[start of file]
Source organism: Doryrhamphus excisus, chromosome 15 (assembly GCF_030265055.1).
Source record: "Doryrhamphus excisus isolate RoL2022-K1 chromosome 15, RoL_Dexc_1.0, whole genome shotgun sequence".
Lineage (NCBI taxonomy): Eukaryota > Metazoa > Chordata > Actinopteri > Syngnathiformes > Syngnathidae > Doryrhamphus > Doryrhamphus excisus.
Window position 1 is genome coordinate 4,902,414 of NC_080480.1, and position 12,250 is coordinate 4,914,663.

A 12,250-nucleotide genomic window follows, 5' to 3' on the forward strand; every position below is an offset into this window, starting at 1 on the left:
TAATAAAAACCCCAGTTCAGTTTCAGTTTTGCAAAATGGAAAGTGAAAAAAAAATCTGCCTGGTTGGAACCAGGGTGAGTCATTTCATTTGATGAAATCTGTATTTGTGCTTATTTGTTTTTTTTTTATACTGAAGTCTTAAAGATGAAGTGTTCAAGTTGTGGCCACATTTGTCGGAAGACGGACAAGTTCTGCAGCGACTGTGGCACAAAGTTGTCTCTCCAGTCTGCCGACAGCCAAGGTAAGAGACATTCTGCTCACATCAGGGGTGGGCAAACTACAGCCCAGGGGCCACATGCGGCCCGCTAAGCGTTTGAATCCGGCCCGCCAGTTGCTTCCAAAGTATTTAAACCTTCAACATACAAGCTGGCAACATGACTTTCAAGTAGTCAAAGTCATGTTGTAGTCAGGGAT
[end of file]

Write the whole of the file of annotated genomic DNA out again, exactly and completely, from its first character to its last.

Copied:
Source organism: Doryrhamphus excisus, chromosome 15 (assembly GCF_030265055.1).
Source record: "Doryrhamphus excisus isolate RoL2022-K1 chromosome 15, RoL_Dexc_1.0, whole genome shotgun sequence".
Lineage (NCBI taxonomy): Eukaryota > Metazoa > Chordata > Actinopteri > Syngnathiformes > Syngnathidae > Doryrhamphus > Doryrhamphus excisus.
Window position 1 is genome coordinate 4,902,414 of NC_080480.1, and position 12,250 is coordinate 4,914,663.

A 12,250-nucleotide genomic window follows, 5' to 3' on the forward strand; every position below is an offset into this window, starting at 1 on the left:
TAATAAAAACCCCAGTTCAGTTTCAGTTTTGCAAAATGGAAAGTGAAAAAAAAATCTGCCTGGTTGGAACCAGGGTGAGTCATTTCATTTGATGAAATCTGTATTTGTGCTTATTTGTTTTTTTTTTATACTGAAGTCTTAAAGATGAAGTGTTCAAGTTGTGGCCACATTTGTCGGAAGACGGACAAGTTCTGCAGCGACTGTGGCACAAAGTTGTCTCTCCAGTCTGCCGACAGCCAAGGTAAGAGACATTCTGCTCACATCAGGGGTGGGCAAACTACAGCCCAGGGGCCACATGCGGCCCGCTAAGCGTTTGAATCCGGCCCGCCAGTTGCTTCCAAAGTATTTAAACCTTCAACATACAAGCTGGCAACATGACTTTCAAGTAGTCAAAGTCATGTTGTAGTCAGGGAT